Despite these criticisms, then-Gov. of Colorado Bill Ritter signed the new legislation into law, finally prohibiting discrimination based on sexual orientation and gender identity. The director of the Colorado Springs Pride Center described to me how important this moment was for the local LGBTQ community, who had been so traumatized by the repeated attacks on their rights that community building had been difficult. Since then, the local LGBTQ community has continued this work, organizing a yearly Pride celebration and, through venues like Club Q, organizing all ages Drag shows and Transgender Day of Remembrance events.

Yet, even with the securing of these rights, evangelical groups in Colorado Springs have continued their protests. And homophobia and transphobia continues to shape White evangelicalism.

During my research, I heard dozens of stories of evangelicals and ex-evangelicals losing their religious and social communities, families, and sometimes their faith in response to either coming out as LGBTQ or taking a position supporting LGBTQ rights. Parents who supported a gay or lesbian child were told by church elders to either quit posting photos of their child on social media or to leave their church. People were fired from church positions if they came out in support of LGBTQ rights. And countless parents severed relationships with their children because of their child’s sexual or gender identity.

The harm stemming from this oppression goes deep. In general, LGBTQ youth experience significantly higher rates of suicide. While difficult to assess, given that not all individuals who identify as LGBTQ are reported as such, an analysis of the National Violent Death Reporting System found that almost 24 percent of suicide deaths of 12- to 14-year-olds were LGBTQ. Although this rate dropped significantly, to 8 percent, for 25- to 29-year-olds, suicide rates remain higher for LGBTQ individuals than their heterosexual-identified peers.

Studies show that a landscape of reduced legal rights and protections is also associated with increased violence against LGBTQ people. Transgender people in particular experience rates of violence far higher than the rest of the population. This is particularly true for Black and Latinx trans people. Transgendered youth are also susceptible to self-harm. The American Academy of Pediatrics found that transgendered youth had far higher rates of attempted suicide compared to their cis-gendered peers, with around 30–50 percent of trans youth reporting such attempts.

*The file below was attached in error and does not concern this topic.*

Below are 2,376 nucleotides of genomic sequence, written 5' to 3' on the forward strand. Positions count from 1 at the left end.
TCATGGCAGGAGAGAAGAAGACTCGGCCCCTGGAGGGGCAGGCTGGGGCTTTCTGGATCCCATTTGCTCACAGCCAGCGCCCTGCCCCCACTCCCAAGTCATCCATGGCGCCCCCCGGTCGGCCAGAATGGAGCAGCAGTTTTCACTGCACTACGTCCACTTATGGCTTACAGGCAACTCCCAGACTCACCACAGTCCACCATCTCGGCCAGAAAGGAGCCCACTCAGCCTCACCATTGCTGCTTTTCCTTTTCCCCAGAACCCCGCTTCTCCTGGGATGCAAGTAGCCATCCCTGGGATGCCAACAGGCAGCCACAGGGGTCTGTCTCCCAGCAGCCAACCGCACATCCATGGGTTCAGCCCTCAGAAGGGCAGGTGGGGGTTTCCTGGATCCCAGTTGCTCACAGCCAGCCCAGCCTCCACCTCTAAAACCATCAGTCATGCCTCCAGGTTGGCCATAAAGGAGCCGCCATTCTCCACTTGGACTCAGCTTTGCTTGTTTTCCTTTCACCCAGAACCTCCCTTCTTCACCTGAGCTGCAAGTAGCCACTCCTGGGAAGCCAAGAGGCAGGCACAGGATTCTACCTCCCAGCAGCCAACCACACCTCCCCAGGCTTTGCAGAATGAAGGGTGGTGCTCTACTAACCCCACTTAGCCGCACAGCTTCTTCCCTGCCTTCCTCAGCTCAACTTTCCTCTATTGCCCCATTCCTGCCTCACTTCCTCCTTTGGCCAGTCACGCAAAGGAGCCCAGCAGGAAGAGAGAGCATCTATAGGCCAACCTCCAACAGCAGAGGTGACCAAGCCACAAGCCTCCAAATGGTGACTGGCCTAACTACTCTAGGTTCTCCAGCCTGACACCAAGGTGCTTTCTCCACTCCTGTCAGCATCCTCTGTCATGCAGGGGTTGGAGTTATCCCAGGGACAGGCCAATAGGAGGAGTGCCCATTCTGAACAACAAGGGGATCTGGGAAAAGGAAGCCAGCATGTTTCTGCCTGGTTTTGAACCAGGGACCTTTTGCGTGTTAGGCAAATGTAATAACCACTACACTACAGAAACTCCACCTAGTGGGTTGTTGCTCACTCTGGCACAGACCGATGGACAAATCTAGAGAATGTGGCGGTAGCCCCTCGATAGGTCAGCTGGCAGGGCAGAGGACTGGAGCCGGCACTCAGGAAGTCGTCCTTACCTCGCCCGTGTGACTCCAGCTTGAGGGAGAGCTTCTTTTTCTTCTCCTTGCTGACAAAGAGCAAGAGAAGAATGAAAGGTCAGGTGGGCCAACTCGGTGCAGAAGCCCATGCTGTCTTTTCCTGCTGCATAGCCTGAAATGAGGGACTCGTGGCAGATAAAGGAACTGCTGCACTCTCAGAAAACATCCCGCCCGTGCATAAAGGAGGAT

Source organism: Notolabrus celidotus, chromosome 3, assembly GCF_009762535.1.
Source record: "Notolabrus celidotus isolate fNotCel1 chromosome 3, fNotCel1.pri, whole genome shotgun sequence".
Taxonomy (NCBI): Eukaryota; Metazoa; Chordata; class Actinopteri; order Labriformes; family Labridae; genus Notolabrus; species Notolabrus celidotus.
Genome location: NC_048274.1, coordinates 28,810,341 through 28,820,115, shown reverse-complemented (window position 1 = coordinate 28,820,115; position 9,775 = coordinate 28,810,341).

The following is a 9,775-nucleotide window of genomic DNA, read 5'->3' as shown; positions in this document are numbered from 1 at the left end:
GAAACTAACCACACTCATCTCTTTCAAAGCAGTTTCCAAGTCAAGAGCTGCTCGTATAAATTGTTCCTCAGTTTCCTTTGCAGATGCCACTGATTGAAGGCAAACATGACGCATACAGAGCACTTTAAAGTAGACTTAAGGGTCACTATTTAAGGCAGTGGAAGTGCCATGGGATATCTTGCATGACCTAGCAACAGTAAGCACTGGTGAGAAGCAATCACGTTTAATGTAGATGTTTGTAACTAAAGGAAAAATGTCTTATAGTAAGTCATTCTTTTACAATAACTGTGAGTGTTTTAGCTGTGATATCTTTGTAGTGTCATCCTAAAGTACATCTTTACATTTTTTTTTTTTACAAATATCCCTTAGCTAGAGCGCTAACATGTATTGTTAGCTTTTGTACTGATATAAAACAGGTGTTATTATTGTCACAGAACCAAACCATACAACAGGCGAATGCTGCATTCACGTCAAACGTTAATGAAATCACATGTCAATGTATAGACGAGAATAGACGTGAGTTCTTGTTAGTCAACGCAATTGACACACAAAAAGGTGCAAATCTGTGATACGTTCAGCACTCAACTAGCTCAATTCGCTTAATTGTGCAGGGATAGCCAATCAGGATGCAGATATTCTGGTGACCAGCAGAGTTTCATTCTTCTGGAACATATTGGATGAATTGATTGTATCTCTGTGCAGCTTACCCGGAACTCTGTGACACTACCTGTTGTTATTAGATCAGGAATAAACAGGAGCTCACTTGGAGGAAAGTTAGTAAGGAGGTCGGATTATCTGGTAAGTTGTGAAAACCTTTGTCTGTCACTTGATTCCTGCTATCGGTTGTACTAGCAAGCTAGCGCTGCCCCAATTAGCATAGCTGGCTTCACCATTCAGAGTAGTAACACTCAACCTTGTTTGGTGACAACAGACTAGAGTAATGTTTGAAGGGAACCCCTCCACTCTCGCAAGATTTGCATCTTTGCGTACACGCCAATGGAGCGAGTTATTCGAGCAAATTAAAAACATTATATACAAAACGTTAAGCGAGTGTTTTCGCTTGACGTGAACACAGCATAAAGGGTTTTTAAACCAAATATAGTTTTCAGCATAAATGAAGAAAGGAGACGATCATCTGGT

A photograph features the dark interior of a church backlit through a large stained-glass window. The silhouettes of several people fill the bottom left of the image.

At All Souls Unitarian Universalist Church in Colorado Springs, community members held a vigil honoring the victims of the Club Q mass shooting.

Jason Connolly/AFP/Getty Images

Despite the widespread effects of this discrimination, the evangelicals I spent time with for my research tended to see themselves as the victims of an LGBTQ rights movement that wanted to discriminate against Christians. “Why do they hate us?” individuals would often ask about gay and lesbian groups that would sometimes protest at local Christian political organizations. By framing themselves as victims, or vilifying LGBTQ people as “groomers,” they can advocate for the right to discriminate while denying the harms their actions cause.

As we mourn the devastating loss of the five people murdered and the numerous lives disrupted by this terrible event, we should understand the local LGBTQ community had already been hurt by decades of anti-LGBTQ organizing. As a Colorado Springs nonprofit serving LGBTQ youth, Inside Out Youth Services, stated about the shooting, “The youth we serve deserve better—they deserve to be safe from fear, threats, and violence.” It takes a community to ensure this. My hope is that the whole Colorado Springs community reckons with how to make sure everyone in the community, no matter their gender or sexual identity, feels safe from fear moving forward.

Sophie Bjork-James is an assistant professor of anthropology at Vanderbilt University. She researches both the U.S.-based religious right and white nationalist movements, focusing on the ways gendered and racial ideals become relevant to religious politics and social movements in the post–Civil Rights era United States. Bjork-James is the author of The Divine Institution: White Evangelicalism’s Politics of the Family and a co-editor of Beyond Populism: Angry Politics and the Twilight of Neoliberalism (with Jeff Maskovsky). Her work has also appeared in American Anthropologist, Oxford Bibliographies, the Journal of the American Academy of Religion, Feminist Anthropology, and Transforming Anthropology. She has been interviewed on the NBC Nightly News and NPR’s All Things Considered, among other media outlets, and she has published widely in publications ranging from the Los Angeles Times to The Conversation. She has received funding from the Wenner-Gren Foundation, the Society for the Scientific Study of Religion, the American Academy of Religion, and the Mellon Foundation.